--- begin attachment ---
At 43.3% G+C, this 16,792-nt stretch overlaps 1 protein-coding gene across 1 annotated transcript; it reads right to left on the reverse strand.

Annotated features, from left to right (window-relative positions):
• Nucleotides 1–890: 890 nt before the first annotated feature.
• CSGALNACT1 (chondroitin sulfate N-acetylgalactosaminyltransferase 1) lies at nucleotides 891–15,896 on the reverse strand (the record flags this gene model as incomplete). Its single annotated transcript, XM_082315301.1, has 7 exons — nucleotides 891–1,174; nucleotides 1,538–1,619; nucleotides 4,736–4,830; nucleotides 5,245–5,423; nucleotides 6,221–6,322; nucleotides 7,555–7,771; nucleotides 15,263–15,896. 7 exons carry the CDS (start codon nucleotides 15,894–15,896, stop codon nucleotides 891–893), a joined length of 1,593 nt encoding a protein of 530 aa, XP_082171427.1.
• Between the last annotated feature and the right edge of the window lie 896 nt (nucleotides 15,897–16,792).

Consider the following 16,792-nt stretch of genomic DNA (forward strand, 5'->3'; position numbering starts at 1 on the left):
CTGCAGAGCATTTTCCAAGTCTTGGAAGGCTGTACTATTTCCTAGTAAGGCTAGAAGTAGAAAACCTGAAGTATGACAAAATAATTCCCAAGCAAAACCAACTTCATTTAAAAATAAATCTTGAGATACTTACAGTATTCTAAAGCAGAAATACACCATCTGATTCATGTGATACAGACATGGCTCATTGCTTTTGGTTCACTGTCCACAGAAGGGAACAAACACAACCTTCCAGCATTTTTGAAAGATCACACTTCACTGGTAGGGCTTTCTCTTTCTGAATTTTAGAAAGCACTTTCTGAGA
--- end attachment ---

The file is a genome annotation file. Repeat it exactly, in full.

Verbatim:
At 43.3% G+C, this 16,792-nt stretch overlaps 1 protein-coding gene across 1 annotated transcript; it reads right to left on the reverse strand.

Annotated features, from left to right (window-relative positions):
• Nucleotides 1–890: 890 nt before the first annotated feature.
• CSGALNACT1 (chondroitin sulfate N-acetylgalactosaminyltransferase 1) lies at nucleotides 891–15,896 on the reverse strand (the record flags this gene model as incomplete). Its single annotated transcript, XM_082315301.1, has 7 exons — nucleotides 891–1,174; nucleotides 1,538–1,619; nucleotides 4,736–4,830; nucleotides 5,245–5,423; nucleotides 6,221–6,322; nucleotides 7,555–7,771; nucleotides 15,263–15,896. 7 exons carry the CDS (start codon nucleotides 15,894–15,896, stop codon nucleotides 891–893), a joined length of 1,593 nt encoding a protein of 530 aa, XP_082171427.1.
• Between the last annotated feature and the right edge of the window lie 896 nt (nucleotides 15,897–16,792).

Consider the following 16,792-nt stretch of genomic DNA (forward strand, 5'->3'; position numbering starts at 1 on the left):
CTGCAGAGCATTTTCCAAGTCTTGGAAGGCTGTACTATTTCCTAGTAAGGCTAGAAGTAGAAAACCTGAAGTATGACAAAATAATTCCCAAGCAAAACCAACTTCATTTAAAAATAAATCTTGAGATACTTACAGTATTCTAAAGCAGAAATACACCATCTGATTCATGTGATACAGACATGGCTCATTGCTTTTGGTTCACTGTCCACAGAAGGGAACAAACACAACCTTCCAGCATTTTTGAAAGATCACACTTCACTGGTAGGGCTTTCTCTTTCTGAATTTTAGAAAGCACTTTCTGAGA